Note that it depends of the level of security required for the software.
    For the braking gear of an airliner that's the highest level of security possible, so every situation has to be anticipated, like the temperature of the tire being -900 degrees kelvin or +1000000 degrees.
    In that case the system must continue to work at at least 120% of the required capacity, with 2 errors you are allowed to drop to 'only' 100% capacity.

    When working on less secure things, you just do the level of test you feel is good.
    Having one person writing the code and another writing the tests will reduce drastically the number of bugs because the tester will not have the same thinking about the feature, so he will test things the dev hasn't anticipated. And the dev will code carefully things the tester hasn't anticipated but that's no problem as the coder tried this situation and was satisfied of the result.

    Another thing about unit tests, they do have one additional advantage, they can be used to avoid having twice the same bug.
    When a team is working on a software for years, with continuous additional features, you may break the same function several times over the years.
    The idea is that each time a bug is reported, you create a unit test to reproduce it, you check that the unit test is reporting the bug, then you fix the bug, and you execute the unit test again to ensure it reports the bug as fixed.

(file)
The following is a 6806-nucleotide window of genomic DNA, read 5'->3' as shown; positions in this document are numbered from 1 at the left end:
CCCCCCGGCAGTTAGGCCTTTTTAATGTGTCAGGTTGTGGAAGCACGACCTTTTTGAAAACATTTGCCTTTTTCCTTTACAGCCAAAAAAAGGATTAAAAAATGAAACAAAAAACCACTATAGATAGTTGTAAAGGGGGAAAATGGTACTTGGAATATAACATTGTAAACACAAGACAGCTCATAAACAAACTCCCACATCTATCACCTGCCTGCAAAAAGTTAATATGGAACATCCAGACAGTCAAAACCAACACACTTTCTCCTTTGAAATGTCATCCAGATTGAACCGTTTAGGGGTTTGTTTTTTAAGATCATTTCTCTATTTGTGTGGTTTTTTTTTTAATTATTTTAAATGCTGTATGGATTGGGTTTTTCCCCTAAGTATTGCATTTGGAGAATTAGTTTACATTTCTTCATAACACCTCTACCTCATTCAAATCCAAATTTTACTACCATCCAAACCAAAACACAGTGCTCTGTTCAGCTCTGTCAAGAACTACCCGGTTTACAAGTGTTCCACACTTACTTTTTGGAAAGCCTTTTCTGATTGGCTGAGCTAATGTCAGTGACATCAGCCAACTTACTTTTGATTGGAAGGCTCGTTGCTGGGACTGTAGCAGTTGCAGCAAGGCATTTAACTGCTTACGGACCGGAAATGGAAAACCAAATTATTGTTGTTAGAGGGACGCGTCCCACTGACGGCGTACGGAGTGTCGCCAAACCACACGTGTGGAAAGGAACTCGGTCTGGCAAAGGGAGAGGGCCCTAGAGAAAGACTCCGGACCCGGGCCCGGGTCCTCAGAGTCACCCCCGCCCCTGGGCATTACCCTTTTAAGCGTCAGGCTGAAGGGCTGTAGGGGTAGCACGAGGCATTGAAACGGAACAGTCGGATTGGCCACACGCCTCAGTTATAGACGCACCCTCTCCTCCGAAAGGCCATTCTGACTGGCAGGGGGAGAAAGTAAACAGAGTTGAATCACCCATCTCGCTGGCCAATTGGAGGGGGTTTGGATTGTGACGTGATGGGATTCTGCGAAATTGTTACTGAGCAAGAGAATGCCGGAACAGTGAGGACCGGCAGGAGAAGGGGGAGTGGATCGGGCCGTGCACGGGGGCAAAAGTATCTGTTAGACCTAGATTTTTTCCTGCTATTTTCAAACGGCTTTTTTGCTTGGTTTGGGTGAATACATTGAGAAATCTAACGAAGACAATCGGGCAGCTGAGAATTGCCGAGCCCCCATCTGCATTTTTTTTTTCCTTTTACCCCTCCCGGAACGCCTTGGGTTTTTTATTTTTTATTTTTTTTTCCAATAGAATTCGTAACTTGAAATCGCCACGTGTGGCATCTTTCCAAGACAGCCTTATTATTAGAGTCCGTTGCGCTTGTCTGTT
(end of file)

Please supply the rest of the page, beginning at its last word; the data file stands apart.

That way, over the years you'll cover more and more of the software, for a limited cost because when a bug is to be fixed it has to be reproduced anyway, and writing a unit test doesn't really take longer than reproducing the bug 'by hand'.

    That's the reason why I have unit tests for my tools.
    I create my tools (my custom circular array for example), then I use it.
    At some point I find a bug, so I fix it, then another, then another, then I'm upset and I add unit tests for these 3 bugs.
    Then I find another bug and I'm so frustrated that I add 2-3 dozen unit tests to cover the circular array, and I fix half a dozen more bugs doing that...
    In the end, I should have written the unit tests first, that would have caused much less frustration...
  6. Gladyon


    Sep 10, 2015
    So true, I'll add that the amount of time, while being non-zero, does contain a lot of zeroes.

    I can believe you, UI is a nightmare to design, a nightmare to code, a nightmare to test, and a nightmare to debug.
    Why am I working on video games?!?!
  7. lordofduct


    Oct 3, 2011
    In the enterprise world, all the time.

    In video game world... honestly... not that often. I'm with @Kurt-Dekker, I may write them for some core elements of the game. But not so much from there on out.
    wayneforce likes this.